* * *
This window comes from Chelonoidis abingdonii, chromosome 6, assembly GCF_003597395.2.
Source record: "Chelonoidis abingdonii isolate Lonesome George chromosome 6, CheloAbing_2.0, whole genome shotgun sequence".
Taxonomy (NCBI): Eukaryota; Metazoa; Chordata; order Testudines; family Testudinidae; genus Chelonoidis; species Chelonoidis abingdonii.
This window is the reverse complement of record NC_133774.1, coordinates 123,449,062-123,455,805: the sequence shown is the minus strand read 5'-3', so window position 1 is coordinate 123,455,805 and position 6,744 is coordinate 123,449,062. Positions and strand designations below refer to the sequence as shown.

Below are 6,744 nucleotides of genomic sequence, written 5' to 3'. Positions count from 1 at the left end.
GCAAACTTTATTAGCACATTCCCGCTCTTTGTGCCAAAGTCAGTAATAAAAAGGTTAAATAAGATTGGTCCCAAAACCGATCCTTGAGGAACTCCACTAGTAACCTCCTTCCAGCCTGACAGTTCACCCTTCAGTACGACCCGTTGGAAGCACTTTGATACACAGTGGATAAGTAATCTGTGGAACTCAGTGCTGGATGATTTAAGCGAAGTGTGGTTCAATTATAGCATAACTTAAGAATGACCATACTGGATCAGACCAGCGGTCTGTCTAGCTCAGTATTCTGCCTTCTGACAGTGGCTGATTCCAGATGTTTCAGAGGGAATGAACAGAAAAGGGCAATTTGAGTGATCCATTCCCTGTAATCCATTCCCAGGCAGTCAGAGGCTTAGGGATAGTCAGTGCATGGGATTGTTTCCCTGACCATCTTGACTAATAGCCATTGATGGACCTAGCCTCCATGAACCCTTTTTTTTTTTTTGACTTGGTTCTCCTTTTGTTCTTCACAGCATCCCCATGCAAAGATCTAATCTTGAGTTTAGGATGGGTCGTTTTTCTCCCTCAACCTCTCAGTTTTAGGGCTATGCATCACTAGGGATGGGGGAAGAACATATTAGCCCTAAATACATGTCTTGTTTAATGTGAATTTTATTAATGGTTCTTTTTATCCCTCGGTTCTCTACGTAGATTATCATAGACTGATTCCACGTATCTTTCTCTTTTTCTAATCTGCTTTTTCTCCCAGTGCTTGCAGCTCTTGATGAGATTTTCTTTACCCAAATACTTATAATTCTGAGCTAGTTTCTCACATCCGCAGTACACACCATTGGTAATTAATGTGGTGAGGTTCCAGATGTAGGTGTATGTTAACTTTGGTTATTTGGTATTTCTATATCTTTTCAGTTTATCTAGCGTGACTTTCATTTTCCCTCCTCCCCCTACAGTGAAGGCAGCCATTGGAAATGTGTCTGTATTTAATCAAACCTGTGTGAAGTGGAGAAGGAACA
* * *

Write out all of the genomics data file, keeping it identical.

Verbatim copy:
This window comes from Chelonoidis abingdonii, chromosome 6, assembly GCF_003597395.2.
Source record: "Chelonoidis abingdonii isolate Lonesome George chromosome 6, CheloAbing_2.0, whole genome shotgun sequence".
Taxonomy (NCBI): Eukaryota; Metazoa; Chordata; order Testudines; family Testudinidae; genus Chelonoidis; species Chelonoidis abingdonii.
This window is the reverse complement of record NC_133774.1, coordinates 123,449,062-123,455,805: the sequence shown is the minus strand read 5'-3', so window position 1 is coordinate 123,455,805 and position 6,744 is coordinate 123,449,062. Positions and strand designations below refer to the sequence as shown.

Below are 6,744 nucleotides of genomic sequence, written 5' to 3'. Positions count from 1 at the left end.
GCAAACTTTATTAGCACATTCCCGCTCTTTGTGCCAAAGTCAGTAATAAAAAGGTTAAATAAGATTGGTCCCAAAACCGATCCTTGAGGAACTCCACTAGTAACCTCCTTCCAGCCTGACAGTTCACCCTTCAGTACGACCCGTTGGAAGCACTTTGATACACAGTGGATAAGTAATCTGTGGAACTCAGTGCTGGATGATTTAAGCGAAGTGTGGTTCAATTATAGCATAACTTAAGAATGACCATACTGGATCAGACCAGCGGTCTGTCTAGCTCAGTATTCTGCCTTCTGACAGTGGCTGATTCCAGATGTTTCAGAGGGAATGAACAGAAAAGGGCAATTTGAGTGATCCATTCCCTGTAATCCATTCCCAGGCAGTCAGAGGCTTAGGGATAGTCAGTGCATGGGATTGTTTCCCTGACCATCTTGACTAATAGCCATTGATGGACCTAGCCTCCATGAACCCTTTTTTTTTTTTTGACTTGGTTCTCCTTTTGTTCTTCACAGCATCCCCATGCAAAGATCTAATCTTGAGTTTAGGATGGGTCGTTTTTCTCCCTCAACCTCTCAGTTTTAGGGCTATGCATCACTAGGGATGGGGGAAGAACATATTAGCCCTAAATACATGTCTTGTTTAATGTGAATTTTATTAATGGTTCTTTTTATCCCTCGGTTCTCTACGTAGATTATCATAGACTGATTCCACGTATCTTTCTCTTTTTCTAATCTGCTTTTTCTCCCAGTGCTTGCAGCTCTTGATGAGATTTTCTTTACCCAAATACTTATAATTCTGAGCTAGTTTCTCACATCCGCAGTACACACCATTGGTAATTAATGTGGTGAGGTTCCAGATGTAGGTGTATGTTAACTTTGGTTATTTGGTATTTCTATATCTTTTCAGTTTATCTAGCGTGACTTTCATTTTCCCTCCTCCCCCTACAGTGAAGGCAGCCATTGGAAATGTGTCTGTATTTAATCAAACCTGTGTGAAGTGGAGAAGGAACA